Silvia Bastos, 46, from Lisbon
Every year we spend two weeks in our house in Ribatejo province, in a village called Moreiras Grandes, 12km south-west of the town of Tomar, central Portugal. The house belonged to my great-grandmother and I went there every summer as a child. Now I want my own children, aged 12 and nine, to have a connection to the land. We plant trees, pick grapes from our vines. They have a freedom there that they don’t have in the city.
Very few foreign visitors make it here and most Portuguese prefer to go to the beach, so it is very quiet. It’s much greener than the Alentejo, to the south – people sometimes call Ribatejo the Tuscany of Portugal – and it’s also cooler than the south. The nights are usually fresh. When we bring friends here they can’t believe how beautiful it is.
One of the best things to do is spend the day by the Zêzere River or Castelo do Bode, a 66km-long lake formed in the 1950s when the river was dammed. In the past few years the lake has become more geared up for tourism and now there are places offering water sports, such as wake boarding at Lago Azul in the town of Ferreria do Zêzere.
Tomar itself is beautiful, with one of the best monuments in the country – the vast, Unesco-listed Convent of Christ, originally a 12th-century Templar stronghold. It’s surrounded by castle walls and its various cloisters were built over several centuries, in different architectural styles.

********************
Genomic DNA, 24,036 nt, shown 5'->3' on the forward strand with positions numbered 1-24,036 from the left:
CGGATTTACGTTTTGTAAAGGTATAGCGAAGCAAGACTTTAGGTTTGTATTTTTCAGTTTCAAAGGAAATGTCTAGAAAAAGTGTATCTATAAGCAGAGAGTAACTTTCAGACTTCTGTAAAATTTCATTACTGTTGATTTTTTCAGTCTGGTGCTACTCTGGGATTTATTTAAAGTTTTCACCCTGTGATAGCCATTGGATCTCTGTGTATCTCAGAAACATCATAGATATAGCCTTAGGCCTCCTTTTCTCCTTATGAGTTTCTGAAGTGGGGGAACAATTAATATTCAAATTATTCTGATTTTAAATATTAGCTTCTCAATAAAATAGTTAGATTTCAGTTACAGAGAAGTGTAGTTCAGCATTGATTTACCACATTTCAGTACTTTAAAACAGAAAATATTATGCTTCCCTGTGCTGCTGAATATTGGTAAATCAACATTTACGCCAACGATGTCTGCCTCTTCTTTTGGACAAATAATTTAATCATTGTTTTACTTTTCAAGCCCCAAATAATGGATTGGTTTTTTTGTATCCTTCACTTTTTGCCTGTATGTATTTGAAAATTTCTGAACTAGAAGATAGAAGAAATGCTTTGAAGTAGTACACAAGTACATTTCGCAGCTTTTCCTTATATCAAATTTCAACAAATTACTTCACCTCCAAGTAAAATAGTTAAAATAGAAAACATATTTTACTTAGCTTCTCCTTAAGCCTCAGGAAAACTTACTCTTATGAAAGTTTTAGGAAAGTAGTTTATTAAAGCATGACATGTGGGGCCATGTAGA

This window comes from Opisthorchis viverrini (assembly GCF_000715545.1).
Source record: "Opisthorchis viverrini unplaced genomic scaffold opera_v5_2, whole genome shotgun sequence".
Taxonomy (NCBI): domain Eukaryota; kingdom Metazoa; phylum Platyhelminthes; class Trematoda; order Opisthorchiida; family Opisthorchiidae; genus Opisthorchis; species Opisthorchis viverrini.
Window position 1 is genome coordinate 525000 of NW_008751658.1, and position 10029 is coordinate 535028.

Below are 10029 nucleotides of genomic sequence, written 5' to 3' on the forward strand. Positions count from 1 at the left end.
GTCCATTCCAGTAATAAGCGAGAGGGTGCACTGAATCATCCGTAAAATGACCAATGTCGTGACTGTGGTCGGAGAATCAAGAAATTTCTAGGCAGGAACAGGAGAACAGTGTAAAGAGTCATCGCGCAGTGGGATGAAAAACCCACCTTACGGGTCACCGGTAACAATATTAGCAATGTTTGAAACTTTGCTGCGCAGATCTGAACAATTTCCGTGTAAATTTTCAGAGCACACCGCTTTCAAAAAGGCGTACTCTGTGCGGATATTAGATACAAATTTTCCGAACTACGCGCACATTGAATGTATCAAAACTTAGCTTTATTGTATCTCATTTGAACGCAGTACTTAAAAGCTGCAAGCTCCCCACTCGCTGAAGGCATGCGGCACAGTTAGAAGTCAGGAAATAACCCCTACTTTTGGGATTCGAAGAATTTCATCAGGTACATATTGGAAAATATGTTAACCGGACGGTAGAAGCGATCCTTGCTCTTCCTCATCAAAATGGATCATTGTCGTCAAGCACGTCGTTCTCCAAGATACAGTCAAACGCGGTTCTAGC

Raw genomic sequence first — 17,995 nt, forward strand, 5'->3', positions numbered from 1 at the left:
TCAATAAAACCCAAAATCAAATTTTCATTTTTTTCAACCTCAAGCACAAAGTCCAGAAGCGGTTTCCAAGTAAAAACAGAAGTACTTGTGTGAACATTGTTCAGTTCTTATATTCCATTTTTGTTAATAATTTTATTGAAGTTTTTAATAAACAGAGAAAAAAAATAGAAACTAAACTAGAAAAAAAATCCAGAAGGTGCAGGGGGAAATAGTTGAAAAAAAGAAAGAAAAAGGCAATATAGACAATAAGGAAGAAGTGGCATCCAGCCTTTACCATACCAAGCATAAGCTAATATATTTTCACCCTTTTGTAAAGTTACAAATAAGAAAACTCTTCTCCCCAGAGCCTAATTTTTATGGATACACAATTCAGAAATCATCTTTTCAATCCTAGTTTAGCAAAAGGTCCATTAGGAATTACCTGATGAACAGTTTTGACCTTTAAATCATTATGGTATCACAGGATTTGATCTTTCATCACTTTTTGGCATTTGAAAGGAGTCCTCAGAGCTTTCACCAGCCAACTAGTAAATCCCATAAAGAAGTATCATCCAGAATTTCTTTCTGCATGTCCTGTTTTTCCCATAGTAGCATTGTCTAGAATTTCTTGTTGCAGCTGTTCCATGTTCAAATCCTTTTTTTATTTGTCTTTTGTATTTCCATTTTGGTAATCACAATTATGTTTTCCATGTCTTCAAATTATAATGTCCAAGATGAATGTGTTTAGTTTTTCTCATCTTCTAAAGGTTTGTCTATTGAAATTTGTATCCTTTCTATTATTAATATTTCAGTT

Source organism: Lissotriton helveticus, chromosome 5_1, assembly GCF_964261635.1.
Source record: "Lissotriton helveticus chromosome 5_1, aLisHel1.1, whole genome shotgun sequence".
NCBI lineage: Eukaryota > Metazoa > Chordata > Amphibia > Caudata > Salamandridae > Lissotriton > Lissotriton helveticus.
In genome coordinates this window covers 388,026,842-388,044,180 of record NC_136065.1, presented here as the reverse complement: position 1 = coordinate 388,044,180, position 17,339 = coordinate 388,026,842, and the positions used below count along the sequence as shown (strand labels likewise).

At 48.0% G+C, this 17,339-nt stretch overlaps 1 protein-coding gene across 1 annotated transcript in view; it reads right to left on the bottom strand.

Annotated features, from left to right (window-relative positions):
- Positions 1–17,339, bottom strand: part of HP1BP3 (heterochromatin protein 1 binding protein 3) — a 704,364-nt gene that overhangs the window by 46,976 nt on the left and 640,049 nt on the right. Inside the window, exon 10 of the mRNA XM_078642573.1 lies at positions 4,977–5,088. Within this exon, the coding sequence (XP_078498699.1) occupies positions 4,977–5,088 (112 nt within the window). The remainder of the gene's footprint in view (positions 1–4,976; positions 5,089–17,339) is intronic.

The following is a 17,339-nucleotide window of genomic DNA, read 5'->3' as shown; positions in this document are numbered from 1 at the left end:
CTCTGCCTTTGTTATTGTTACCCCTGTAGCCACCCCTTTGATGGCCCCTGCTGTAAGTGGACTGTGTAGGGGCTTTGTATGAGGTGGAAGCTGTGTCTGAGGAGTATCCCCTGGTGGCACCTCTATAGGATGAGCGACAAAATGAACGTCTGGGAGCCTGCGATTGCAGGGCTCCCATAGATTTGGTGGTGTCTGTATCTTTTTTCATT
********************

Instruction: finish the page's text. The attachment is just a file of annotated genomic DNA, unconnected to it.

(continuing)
We usually eat at home because we have planted so many fruit trees and plants, as well as vines, and it’s great to eat – and drink – what we grow, but in Tomar there’s a fun medieval-themed restaurant, Taverna Antiqua, that serves traditional dishes, like boar with wild berries. Grelha do Zêzere in Ferreria do Zêzere is also great – it serves regional cuisine, especially grilled meat.
Tomar and the river are jewels of Portugal, yet few people explore them.
• Stay at Quinta da Anunciada (doubles €65-90), a historic country house with pool, 2km from Tomar
Interview by Isabel Choat
Czech Republic: Orlické mountains
Ondřej Vach, 36, from Prague
I spent my childhood holidays at my grandfather’s cottage in the Orlické mountains, and though I have always lived in Prague, it’s the place I consider my true home.
The region, about a two-hour drive east of the capital, is attractive yet very humble, full of forests, cycle paths and nature reserves – and completely under the radar. There are no big hotels or expensive restaurants; it’s a peripheral tourist area where Czechs walk or have fun in the wild river – and that’s why I like it.
I have been returning there with my wife, Jana, since I met her in 2012, and now that we have two small daughters – Janička, aged three, and Klárka, three months – we head there for our family holiday each summer.
The iconic symbol of Orlické is undoubtedly Masaryk’s Chalet (Masarykova chata na Šerlicku), a three-storey green cottage built in the mid-1920s in honour of the first president of Czechoslovakia, Tomáš Garrigue Masaryk. During the second world war it was seized and used as a place of recovery for injured Nazi pilots, then the communists occupied it until after the revolution in 1989. It’s a fascinating site to walk to, with peaceful, unspoiled nature all around – and you can stay in lodge-style rooms for a good price, too (€14pp with breakfast).